A look at the rear of the Cosmos II hints at just how large this case is; 10 expansion slots, a 140mm exhaust fan, water cooling provisions that allow three tubes to pass through and a bottom-mounted power supply. The PSU bracket is removable for easier installation while the top grill can also be taken off to install a radiator or cooling fans. Also note that the PSU mounting area has been extended to allow for extra-long units. There's a removable air filter just under the PSU to allow for easy cleaning. Cooler Master utilizes the same handles from the top of the case to serve as feet to raise the chassis off the ground.
One of the coolest things about this case is how the side panels operate. Rather than simply unscrewing and lifting off like you'd find with most full tower systems, Cooler Master has implemented a neat hinge system that allows the door to open up backwards (think suicide doors on a car). While the feature is very convenient, I do wish that the doors hinged at the back and opened the other way. Having the door open towards you when the system in on a table is rather strange. But hey, it works and furthermore, the panels can be lifted up and off for 100% access.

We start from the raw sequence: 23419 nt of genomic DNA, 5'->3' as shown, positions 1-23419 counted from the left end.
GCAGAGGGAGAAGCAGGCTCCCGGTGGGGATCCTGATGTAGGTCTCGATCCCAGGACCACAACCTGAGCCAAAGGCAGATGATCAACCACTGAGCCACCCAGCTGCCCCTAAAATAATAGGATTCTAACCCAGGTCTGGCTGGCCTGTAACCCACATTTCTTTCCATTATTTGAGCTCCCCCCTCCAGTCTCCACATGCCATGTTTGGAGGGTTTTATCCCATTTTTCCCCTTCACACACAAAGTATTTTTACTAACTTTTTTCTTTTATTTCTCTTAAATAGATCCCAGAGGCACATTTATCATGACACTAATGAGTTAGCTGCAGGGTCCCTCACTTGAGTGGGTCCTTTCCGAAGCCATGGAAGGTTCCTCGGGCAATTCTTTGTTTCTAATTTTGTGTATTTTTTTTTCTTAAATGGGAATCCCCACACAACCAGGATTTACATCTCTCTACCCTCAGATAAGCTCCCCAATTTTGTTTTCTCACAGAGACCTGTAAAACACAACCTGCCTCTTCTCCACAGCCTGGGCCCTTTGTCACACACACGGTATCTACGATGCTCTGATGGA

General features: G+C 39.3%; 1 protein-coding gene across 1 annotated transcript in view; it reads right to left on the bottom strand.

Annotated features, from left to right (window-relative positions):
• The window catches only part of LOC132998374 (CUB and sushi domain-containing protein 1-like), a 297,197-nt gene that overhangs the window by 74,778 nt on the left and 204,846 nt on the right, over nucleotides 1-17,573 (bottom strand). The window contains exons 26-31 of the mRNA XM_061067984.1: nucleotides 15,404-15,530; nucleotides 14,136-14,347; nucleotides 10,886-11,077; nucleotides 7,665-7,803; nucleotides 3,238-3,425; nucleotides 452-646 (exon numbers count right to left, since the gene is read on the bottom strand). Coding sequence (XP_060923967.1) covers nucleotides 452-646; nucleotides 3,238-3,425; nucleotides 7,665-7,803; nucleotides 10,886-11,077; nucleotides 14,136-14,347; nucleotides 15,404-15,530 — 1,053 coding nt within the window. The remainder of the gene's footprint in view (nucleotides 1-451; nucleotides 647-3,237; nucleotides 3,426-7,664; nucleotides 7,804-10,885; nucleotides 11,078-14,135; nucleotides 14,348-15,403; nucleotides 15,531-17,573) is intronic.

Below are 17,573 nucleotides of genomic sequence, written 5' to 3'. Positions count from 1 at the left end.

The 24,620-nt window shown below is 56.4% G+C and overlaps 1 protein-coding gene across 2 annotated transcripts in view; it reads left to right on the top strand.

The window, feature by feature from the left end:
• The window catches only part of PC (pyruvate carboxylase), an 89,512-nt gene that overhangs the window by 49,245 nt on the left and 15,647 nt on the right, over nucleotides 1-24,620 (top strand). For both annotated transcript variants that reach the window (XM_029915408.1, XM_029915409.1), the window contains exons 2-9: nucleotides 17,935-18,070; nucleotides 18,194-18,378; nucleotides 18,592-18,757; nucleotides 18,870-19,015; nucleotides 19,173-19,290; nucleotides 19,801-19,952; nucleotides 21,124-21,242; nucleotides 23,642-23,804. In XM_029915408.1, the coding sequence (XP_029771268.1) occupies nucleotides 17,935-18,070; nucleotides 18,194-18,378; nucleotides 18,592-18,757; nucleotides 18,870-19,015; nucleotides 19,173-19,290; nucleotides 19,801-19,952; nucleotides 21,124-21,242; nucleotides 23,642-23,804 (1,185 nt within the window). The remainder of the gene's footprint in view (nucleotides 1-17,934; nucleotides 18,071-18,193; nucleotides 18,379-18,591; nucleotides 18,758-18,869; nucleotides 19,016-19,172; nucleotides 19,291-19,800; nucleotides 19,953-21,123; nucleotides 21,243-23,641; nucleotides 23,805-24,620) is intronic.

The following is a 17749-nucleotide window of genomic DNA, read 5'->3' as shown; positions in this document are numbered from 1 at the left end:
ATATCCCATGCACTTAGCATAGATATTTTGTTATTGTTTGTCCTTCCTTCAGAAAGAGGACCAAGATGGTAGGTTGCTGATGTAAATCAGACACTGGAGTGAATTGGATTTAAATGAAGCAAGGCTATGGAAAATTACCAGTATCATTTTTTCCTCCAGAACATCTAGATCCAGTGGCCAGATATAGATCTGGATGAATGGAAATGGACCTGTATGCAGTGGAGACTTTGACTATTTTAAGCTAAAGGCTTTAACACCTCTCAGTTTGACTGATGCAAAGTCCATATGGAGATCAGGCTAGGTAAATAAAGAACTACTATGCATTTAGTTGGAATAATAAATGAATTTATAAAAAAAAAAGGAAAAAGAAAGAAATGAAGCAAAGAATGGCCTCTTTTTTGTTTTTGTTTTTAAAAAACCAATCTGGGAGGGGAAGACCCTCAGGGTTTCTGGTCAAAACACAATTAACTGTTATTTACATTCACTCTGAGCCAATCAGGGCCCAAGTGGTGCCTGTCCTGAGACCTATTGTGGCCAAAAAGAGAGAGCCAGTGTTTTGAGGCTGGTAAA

Inside we see a work of art, perhaps only rivaled by Corsair's 800D in terms of size and thoughtful layout. The front panel cables and fan connectors somewhat clutter things up but that's just for now and will be rectified later during hardware installation.
Starting at the bottom we have a bracket with two 120mm fans used to cool the six hard drive bays at the bottom of the case. This fan bracket is removable for hard drive installation or you can leave it out completely if you don't plan to have any drives installed there. The drive doors pop out and allow you to slide each tray out for easy installation.
Continue on for more of the interior...